“You’re facilitating the problem if you give an animal or a person ample food supply,” Bauer added, according to a report in the Greenville News. “They will reproduce, especially ones that don’t think too much further than that. And so what you’ve got to do is you’ve got to curtail that type of behavior. They don’t know any better.”

 Lovely isn’t it?

 Ever since the Governor of California released his FY 2011 budget I have been dumbfounded by the cuts to the social safety net that he has proposed and which I think are inhumane and even possibly illegal. 

 Last night however, the assault on the poor came crashing down around me.  I was at a meeting where the draconian measures outlined by the Governor were encapsulated into a 30 minute presentation. I knew about all the cuts- SSI payments being reduced to $830 a month, stripping away or severely cutting programs that provide important healthcare services to many populations- many of them working- but all of them poor- to name but a few.  If you are poor, disabled and/or old in California, you might do better with a tin can at a street corner begging for pennies and scraps of food.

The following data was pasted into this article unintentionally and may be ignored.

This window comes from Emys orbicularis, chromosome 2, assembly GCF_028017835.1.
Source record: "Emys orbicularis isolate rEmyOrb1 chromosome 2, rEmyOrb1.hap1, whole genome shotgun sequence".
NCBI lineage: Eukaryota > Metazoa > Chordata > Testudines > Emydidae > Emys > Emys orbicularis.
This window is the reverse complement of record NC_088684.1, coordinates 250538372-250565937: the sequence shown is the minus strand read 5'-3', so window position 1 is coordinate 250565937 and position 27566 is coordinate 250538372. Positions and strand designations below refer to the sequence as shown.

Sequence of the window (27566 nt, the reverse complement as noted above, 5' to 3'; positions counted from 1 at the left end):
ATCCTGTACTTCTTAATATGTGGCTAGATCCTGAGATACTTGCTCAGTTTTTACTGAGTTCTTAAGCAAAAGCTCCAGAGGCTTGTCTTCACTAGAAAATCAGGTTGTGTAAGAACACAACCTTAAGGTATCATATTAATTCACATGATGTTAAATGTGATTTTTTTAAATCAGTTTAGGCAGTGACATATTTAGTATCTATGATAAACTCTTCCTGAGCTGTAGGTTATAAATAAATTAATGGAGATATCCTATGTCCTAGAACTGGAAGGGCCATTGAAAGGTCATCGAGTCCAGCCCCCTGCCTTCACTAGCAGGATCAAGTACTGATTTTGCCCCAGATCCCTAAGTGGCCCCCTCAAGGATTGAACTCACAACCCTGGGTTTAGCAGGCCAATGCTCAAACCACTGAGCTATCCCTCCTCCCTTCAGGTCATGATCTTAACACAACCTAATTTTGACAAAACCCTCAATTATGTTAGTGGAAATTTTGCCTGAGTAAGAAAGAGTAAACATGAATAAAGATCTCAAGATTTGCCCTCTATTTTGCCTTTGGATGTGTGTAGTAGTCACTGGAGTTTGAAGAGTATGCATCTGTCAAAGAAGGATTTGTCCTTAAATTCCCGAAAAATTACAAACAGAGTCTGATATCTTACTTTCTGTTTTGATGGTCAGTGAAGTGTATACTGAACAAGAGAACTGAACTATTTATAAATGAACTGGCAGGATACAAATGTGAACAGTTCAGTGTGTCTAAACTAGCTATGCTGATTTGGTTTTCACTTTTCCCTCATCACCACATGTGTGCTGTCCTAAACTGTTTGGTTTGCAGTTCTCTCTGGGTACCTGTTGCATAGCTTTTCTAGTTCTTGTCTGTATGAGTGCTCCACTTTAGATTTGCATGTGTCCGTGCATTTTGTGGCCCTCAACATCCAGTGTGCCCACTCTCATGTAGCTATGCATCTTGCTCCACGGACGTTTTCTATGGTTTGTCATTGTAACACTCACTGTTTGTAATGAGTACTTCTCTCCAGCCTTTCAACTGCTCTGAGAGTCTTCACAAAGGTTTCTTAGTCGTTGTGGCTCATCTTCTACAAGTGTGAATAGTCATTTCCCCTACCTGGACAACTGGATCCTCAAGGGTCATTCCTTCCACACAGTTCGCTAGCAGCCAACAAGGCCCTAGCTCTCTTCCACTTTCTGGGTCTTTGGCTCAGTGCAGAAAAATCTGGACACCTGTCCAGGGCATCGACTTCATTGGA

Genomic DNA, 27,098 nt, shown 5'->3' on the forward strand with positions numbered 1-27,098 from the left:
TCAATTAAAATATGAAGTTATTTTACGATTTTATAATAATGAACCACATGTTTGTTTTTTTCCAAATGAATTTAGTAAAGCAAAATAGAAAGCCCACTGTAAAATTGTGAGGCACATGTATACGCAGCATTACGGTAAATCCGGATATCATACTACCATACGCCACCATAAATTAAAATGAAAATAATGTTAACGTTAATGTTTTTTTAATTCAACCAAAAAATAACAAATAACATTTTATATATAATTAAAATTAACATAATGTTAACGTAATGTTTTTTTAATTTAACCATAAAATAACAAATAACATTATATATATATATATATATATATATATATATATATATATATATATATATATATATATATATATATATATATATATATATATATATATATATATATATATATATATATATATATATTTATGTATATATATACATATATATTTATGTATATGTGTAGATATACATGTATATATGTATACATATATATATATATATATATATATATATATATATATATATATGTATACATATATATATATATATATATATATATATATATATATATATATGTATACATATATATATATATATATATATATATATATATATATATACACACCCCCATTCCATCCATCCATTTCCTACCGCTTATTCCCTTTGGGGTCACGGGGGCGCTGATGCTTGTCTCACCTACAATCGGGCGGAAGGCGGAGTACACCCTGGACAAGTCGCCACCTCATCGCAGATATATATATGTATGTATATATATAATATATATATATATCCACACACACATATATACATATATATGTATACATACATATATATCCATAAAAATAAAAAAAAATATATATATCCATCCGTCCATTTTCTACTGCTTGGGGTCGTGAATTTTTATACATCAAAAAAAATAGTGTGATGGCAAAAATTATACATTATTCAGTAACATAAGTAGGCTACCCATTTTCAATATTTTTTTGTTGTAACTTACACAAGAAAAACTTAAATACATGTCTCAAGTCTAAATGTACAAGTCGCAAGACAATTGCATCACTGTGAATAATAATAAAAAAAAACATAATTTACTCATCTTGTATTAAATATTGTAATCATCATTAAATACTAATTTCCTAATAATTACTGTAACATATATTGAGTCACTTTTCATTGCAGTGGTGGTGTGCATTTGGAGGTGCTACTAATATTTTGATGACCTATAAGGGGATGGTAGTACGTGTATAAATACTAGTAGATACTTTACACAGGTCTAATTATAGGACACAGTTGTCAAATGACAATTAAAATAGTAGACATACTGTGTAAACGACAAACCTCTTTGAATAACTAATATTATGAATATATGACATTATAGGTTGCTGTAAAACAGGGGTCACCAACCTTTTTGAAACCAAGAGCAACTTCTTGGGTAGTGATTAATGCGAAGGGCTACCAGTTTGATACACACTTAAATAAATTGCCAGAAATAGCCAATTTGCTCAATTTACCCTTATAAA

The kicker is that all of these cuts are “essential” to balance a budget in California where  a hand full of legislators hold the legislature hostage because the budget MUST be balanced without one additional dollar  in revenues being collected.  Heaven forbid you add a dollar to the tax bill of someone who has a home, food and clothing, maybe a nice car, a swimming pool, lots of electronic equipment, maybe even i-phone and a plasma TV.  You MUST protect these people at all costs and not give a damn about people who are trying to live on less than $900 a month with a barebones system of healthcare- if they are eligible at all.